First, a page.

By coincidence, the presentation happened the same day that Gov. John Hickenlooper declared the voter-approved change part of the state constitution.
At City Hall, Kyle Sauer, an attorney in the corporate division, gave the council a presentation with a lot of information.
Among the facts: Amendment 64 allows individuals to grow up to six marijuana plants in an enclosed, non-public, locked space.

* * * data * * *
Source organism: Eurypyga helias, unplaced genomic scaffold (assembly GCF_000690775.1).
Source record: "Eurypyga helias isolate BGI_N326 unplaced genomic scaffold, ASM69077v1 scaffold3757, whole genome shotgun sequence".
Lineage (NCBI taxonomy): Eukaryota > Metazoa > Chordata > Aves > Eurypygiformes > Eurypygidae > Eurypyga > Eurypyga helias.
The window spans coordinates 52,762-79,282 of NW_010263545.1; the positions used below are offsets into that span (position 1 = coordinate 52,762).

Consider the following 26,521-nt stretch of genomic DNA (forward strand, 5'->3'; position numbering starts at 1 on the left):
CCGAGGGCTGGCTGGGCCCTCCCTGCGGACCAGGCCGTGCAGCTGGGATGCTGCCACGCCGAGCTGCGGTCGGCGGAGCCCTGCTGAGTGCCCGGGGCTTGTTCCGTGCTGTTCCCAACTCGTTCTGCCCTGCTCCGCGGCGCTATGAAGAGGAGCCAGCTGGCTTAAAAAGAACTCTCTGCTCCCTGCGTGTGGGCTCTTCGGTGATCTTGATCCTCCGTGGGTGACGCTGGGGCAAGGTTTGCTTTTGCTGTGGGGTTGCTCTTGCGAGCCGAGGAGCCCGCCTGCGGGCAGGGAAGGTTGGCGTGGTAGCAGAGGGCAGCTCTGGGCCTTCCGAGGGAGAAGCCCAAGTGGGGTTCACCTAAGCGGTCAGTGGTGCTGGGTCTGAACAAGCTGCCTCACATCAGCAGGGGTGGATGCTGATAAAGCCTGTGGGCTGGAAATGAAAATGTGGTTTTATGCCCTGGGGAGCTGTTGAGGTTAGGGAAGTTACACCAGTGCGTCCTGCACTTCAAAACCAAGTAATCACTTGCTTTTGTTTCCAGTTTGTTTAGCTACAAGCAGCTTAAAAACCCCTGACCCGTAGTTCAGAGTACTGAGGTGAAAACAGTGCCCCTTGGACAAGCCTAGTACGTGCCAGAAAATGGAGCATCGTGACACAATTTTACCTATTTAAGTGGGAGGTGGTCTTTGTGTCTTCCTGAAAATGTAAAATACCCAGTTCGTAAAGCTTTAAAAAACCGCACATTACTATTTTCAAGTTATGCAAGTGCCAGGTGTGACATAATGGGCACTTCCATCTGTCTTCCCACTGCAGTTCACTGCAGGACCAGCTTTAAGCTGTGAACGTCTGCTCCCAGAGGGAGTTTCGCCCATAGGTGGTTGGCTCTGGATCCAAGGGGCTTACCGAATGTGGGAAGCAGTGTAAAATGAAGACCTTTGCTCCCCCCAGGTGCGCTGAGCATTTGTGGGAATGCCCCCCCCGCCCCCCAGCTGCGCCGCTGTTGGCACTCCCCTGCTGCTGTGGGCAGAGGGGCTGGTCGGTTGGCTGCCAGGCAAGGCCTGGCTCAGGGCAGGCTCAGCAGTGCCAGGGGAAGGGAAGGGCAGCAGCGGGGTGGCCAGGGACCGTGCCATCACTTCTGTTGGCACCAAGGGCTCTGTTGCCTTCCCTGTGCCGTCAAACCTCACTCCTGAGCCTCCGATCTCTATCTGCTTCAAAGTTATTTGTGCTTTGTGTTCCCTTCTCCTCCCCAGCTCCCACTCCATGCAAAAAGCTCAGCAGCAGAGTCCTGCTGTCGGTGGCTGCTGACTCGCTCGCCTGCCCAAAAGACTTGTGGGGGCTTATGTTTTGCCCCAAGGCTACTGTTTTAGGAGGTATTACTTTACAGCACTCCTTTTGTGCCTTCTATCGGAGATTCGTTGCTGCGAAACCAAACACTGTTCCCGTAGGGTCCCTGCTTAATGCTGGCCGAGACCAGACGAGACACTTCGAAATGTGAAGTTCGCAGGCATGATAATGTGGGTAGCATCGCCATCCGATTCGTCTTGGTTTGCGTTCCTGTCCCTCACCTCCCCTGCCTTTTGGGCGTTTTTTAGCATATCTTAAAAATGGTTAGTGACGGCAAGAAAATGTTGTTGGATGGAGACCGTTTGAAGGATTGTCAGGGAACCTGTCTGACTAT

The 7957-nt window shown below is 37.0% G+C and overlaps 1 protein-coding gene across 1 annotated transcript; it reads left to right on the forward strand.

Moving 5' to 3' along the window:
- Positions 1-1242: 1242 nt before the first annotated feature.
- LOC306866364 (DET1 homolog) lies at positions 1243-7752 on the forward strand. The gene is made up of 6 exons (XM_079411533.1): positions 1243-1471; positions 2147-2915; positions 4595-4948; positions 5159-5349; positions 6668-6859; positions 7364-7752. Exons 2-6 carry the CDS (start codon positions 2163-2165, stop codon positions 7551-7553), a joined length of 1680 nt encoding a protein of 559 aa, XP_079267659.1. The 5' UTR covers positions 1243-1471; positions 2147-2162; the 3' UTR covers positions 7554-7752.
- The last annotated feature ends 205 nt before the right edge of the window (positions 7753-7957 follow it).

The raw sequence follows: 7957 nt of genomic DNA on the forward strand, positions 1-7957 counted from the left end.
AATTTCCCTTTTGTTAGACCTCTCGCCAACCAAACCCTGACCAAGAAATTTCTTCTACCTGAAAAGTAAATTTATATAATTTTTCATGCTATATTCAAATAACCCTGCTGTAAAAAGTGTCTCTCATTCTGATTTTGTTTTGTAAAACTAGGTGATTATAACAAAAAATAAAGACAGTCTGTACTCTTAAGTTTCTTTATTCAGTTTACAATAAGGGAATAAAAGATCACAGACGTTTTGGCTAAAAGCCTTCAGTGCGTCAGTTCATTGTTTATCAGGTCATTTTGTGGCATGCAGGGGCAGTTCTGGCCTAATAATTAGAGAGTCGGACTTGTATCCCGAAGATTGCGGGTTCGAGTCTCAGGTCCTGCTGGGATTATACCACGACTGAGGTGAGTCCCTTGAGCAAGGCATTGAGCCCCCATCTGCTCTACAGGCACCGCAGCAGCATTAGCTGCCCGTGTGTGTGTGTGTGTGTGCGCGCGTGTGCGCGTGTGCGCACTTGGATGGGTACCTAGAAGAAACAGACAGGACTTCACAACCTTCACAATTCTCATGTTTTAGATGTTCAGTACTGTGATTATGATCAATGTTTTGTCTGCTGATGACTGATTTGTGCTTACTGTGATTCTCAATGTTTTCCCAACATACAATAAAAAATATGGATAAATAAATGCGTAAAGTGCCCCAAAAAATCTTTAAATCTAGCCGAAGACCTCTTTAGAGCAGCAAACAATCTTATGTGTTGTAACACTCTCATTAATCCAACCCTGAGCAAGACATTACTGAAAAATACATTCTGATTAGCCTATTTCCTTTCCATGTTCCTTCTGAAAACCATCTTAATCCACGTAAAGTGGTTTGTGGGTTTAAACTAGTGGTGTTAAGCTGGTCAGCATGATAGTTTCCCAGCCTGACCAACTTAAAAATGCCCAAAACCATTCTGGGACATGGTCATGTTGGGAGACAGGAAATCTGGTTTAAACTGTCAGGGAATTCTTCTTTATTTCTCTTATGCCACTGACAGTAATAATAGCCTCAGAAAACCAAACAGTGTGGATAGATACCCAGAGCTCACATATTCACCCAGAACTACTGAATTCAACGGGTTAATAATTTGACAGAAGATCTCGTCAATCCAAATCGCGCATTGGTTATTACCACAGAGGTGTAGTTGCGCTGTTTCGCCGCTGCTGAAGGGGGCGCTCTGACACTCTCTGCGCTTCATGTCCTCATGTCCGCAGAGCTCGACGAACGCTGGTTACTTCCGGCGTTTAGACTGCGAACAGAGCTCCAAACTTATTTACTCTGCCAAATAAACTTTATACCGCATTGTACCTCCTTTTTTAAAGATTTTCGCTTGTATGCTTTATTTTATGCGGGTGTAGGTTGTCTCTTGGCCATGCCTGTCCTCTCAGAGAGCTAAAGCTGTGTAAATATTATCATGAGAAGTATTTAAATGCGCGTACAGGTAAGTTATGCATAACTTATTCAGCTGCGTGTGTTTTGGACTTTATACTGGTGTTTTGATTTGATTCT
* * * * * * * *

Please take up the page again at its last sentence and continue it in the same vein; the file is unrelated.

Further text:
But the amendment raises other questions, including what happens in a group living situation, Sauer said.
“The example that came up as well in a college town like we have here: You have a lot of people living under the same roof. A fraternity house that has 50 people living in it. Can they have 300 plants in their house? These are things that are up in the air.”